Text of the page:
"This discovery of a locally high concentration of organics is intriguing, with broad implications for the astrobiology community," said Dr. Simone Marchi, a senior research scientist at Southwest Research Institute (SwRI) and one of the authors of the paper. "Ceres has evidence of ammonia-bearing hydrated minerals, water ice, carbonates, salts, and now organic materials. With this new finding Dawn has shown that Ceres contains key ingredients for life."
Ceres is believed to have originated about 4.5 billion years ago at the dawn of our solar system. Studying its organics can help explain the origin, evolution, and distribution of organic species across the solar system. Data from Dawn's visible and infrared mapping spectrometer show an unusually high concentration of organic matter close to the 50-km diameter Ernutet crater in the northern hemisphere of Ceres.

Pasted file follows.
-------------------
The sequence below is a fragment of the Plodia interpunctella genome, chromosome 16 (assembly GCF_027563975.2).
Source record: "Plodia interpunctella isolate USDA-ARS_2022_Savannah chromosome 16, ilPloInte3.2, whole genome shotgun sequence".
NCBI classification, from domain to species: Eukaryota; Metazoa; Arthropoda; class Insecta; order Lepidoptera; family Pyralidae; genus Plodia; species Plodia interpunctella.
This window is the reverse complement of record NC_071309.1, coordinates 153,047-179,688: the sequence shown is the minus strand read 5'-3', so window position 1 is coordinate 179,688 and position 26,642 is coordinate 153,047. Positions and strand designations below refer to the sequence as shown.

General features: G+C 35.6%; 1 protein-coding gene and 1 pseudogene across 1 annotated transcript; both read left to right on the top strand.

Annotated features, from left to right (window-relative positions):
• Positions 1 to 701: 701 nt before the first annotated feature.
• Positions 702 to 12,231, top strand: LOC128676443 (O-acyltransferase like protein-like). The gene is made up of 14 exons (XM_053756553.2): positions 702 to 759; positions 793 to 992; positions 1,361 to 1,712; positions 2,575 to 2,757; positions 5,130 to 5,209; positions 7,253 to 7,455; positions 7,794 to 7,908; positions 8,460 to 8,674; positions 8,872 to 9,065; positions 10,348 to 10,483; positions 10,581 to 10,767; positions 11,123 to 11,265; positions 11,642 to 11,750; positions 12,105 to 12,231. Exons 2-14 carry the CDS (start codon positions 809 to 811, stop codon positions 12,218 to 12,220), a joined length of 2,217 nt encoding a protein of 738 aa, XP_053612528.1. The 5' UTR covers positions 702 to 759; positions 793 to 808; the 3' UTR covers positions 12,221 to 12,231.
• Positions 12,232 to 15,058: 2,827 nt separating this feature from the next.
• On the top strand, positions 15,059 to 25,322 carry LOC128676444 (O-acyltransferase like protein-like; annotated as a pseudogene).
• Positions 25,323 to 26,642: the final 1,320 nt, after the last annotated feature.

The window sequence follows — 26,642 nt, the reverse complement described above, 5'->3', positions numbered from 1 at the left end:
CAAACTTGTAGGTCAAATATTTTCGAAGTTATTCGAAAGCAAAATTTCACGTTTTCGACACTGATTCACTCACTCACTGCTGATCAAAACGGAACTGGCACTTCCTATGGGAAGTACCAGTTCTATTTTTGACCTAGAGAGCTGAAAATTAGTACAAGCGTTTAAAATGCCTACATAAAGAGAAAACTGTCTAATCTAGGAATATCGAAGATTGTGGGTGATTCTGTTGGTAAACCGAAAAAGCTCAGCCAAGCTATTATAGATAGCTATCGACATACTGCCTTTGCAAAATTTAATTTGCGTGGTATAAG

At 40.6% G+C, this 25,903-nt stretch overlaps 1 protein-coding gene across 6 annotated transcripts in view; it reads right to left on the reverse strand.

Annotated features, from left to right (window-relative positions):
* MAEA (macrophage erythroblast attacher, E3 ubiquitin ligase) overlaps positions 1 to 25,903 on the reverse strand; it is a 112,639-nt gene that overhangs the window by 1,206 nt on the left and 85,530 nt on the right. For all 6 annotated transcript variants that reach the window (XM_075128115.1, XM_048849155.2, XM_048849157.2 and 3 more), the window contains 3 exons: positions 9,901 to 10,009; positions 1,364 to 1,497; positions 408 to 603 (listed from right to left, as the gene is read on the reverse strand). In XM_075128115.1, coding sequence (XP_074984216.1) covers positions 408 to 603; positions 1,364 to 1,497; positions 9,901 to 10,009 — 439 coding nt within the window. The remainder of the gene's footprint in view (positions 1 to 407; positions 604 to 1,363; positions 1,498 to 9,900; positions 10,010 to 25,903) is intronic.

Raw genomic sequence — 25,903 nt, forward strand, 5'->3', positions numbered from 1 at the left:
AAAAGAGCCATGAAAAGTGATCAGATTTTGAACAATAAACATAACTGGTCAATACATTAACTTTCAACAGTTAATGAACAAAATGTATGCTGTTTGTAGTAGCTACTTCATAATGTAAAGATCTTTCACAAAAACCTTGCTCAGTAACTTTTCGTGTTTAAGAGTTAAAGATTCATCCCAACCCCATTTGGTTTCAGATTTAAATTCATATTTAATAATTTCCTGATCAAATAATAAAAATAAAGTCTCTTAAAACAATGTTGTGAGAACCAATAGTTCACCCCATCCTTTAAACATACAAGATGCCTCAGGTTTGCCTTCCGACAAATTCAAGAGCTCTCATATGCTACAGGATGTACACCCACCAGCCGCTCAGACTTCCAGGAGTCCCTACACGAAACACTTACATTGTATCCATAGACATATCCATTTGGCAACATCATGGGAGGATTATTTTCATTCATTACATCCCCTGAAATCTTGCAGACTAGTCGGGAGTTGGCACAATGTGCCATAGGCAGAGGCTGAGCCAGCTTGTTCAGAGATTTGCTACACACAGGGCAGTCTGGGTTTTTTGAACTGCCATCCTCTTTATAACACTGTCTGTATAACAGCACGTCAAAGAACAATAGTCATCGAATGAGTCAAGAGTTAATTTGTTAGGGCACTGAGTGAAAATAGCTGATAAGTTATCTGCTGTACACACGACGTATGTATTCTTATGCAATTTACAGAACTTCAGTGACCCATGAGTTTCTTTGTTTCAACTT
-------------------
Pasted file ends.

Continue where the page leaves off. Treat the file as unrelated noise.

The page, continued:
"The overall region is heavily cratered and appears to be ancient; however, the rims of Ernutet crater appear to be relatively fresh," Marchi said. "The organic-rich areas include carbonate and ammoniated species, which are clearly Ceres' endogenous material, making it unlikely that the organics arrived via an external impactor."
Ceres shows clear signatures of pervasive hydrothermal activity, aqueous alteration and fluid mobility, so the organic-rich areas may be the result of internal processes. Dawn scientists will continue to study the dwarf planet to identify a viable method for transporting such material from the interior to the surface in the pattern observed.